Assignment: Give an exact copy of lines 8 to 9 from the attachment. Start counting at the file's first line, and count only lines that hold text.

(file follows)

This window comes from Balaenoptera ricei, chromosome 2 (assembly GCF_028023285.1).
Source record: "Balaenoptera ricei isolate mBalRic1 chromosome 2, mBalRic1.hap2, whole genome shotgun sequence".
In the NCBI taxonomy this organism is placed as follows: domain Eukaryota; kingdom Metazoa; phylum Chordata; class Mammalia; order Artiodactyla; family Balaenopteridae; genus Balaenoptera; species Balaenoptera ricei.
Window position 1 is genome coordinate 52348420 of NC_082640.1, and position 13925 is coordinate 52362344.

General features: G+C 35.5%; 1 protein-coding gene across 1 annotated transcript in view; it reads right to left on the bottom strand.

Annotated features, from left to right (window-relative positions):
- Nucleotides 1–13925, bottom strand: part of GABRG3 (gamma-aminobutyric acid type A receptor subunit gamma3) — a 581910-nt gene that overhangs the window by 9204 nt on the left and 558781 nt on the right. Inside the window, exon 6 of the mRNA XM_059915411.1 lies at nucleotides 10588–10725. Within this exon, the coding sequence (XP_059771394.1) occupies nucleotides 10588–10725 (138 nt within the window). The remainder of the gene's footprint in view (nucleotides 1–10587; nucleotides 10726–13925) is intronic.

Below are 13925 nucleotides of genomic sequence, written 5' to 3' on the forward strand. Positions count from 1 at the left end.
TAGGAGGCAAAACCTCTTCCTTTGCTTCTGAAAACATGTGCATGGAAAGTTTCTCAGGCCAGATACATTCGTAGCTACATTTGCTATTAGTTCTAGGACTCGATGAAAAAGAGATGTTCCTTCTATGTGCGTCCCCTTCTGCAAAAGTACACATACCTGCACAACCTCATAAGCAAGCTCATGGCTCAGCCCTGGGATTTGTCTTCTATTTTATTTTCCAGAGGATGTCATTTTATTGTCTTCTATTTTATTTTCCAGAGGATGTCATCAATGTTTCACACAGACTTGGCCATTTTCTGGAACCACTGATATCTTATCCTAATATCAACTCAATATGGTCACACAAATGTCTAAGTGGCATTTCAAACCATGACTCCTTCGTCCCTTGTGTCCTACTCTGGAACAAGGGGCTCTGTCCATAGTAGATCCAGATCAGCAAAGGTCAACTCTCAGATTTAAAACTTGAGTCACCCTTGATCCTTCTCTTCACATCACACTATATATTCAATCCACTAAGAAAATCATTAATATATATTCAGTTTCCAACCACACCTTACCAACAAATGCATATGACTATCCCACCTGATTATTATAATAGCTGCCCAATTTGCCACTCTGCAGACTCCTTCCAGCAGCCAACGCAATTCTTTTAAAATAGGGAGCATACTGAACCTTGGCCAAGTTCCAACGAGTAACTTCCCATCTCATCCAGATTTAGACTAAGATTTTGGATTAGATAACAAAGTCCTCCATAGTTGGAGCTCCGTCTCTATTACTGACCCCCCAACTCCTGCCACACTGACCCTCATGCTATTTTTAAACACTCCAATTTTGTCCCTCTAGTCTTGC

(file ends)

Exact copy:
Below are 13925 nucleotides of genomic sequence, written 5' to 3' on the forward strand. Positions count from 1 at the left end.
TAGGAGGCAAAACCTCTTCCTTTGCTTCTGAAAACATGTGCATGGAAAGTTTCTCAGGCCAGATACATTCGTAGCTACATTTGCTATTAGTTCTAGGACTCGATGAAAAAGAGATGTTCCTTCTATGTGCGTCCCCTTCTGCAAAAGTACACATACCTGCACAACCTCATAAGCAAGCTCATGGCTCAGCCCTGGGATTTGTCTTCTATTTTATTTTCCAGAGGATGTCATTTTATTGTCTTCTATTTTATTTTCCAGAGGATGTCATCAATGTTTCACACAGACTTGGCCATTTTCTGGAACCACTGATATCTTATCCTAATATCAACTCAATATGGTCACACAAATGTCTAAGTGGCATTTCAAACCATGACTCCTTCGTCCCTTGTGTCCTACTCTGGAACAAGGGGCTCTGTCCATAGTAGATCCAGATCAGCAAAGGTCAACTCTCAGATTTAAAACTTGAGTCACCCTTGATCCTTCTCTTCACATCACACTATATATTCAATCCACTAAGAAAATCATTAATATATATTCAGTTTCCAACCACACCTTACCAACAAATGCATATGACTATCCCACCTGATTATTATAATAGCTGCCCAATTTGCCACTCTGCAGACTCCTTCCAGCAGCCAACGCAATTCTTTTAAAATAGGGAGCATACTGAACCTTGGCCAAGTTCCAACGAGTAACTTCCCATCTCATCCAGATTTAGACTAAGATTTTGGATTAGATAACAAAGTCCTCCATAGTTGGAGCTCCGTCTCTATTACTGACCCCCCAACTCCTGCCACACTGACCCTCATGCTATTTTTAAACACTCCAATTTTGTCCCTCTAGTCTTGC